Technology & Telecommunications

Drone Inc.: Marketing the Illusion of Precision Killing, reveals the contractors and technology behind the targeted killing machinery of the U.S. military and intelligence agencies, demonstrating how critical errors and assumptions in this remotely controlled war has resulted in the deaths of hundreds, if not thousands, of innocent civilians.
Drone Inc.: Marketing the Illusion of Precision Killing, reveals the contractors and technology behind the targeted killing machinery of the U.S. military and intelligence agencies, demonstrating how critical errors and assumptions in this remotely controlled war has resulted in the deaths of hundreds, if not thousands, of innocent civilians.
Takata, the Japanese auto parts maker, will pay a $1 billion fine to the U.S. government after pleading guilty to hiding information about the likelihood that the company’s car air bags could accidentally explode. Takata air bags have been linked to at least 17 deaths around the world.
TrapWire, am intelligence contractor founded and run by former CIA officers, offers to track "suspicious" activities from surveillance video footage. The company has been spotlighted in a new Wikileaks release.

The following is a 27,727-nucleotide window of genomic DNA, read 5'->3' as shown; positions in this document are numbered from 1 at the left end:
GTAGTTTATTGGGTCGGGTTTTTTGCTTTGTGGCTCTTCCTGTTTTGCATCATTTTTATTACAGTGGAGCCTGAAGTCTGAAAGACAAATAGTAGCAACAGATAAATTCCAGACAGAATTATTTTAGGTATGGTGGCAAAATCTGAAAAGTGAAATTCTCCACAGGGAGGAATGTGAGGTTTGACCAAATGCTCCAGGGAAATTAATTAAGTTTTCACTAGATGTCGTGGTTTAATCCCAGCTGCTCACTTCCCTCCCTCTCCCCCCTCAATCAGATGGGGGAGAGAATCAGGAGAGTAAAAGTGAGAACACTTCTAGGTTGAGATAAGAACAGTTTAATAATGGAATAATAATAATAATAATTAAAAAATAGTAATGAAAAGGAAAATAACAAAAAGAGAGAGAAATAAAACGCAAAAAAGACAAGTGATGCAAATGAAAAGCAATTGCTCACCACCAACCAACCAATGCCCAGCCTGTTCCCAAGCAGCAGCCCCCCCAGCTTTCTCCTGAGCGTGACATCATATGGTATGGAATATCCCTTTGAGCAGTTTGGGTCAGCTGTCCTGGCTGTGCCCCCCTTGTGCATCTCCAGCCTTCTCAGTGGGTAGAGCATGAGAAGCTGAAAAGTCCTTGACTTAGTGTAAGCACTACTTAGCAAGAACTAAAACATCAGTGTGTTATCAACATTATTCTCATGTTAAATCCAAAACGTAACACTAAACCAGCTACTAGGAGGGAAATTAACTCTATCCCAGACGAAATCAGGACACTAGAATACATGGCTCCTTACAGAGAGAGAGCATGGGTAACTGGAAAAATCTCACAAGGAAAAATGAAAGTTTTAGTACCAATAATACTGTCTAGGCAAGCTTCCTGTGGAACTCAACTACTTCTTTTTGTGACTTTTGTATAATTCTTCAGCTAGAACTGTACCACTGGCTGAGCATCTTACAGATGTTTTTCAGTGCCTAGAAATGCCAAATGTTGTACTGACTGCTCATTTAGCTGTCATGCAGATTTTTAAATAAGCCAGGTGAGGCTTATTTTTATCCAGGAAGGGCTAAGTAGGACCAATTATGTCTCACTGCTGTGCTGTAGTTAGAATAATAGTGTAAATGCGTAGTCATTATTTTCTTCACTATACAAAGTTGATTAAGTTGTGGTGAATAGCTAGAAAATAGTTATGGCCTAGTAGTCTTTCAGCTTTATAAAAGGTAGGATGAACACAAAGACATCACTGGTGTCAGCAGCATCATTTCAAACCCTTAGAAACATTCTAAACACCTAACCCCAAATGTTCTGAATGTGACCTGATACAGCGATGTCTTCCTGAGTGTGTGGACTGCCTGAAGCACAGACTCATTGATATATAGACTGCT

The Williams Communications Group, the troubled provider of broadband network services, said yesterday that it was looking to restructure its debt obligations and that it might seek Chapter 11 bankruptcy protection from its creditors.
"Is Rioting a Form of Urban Terrorism?" The headline for a press release was a provocative introduction to the annual Counter Terror Expo in Olympia, London, which opens this week. (April 25 & 26) Eight thousand visitors are expected to descend on 400 exhibitions of counter-terrorism technologies and services.
SAN FRANCISCO -- The 1.3-billion-dollar expansion of a computer chip plant near Phoenix, Arizona, heralds a new era in environmental regulation, according to company and U.S. government officials.
Top executives say Williams Companies faces huge losses due to deals with Enron. But a lawsuit says they were covering up the company's own Enron-like activities.
The US Supreme Court has ruled that file-sharing companies are to blame for what users do with their software.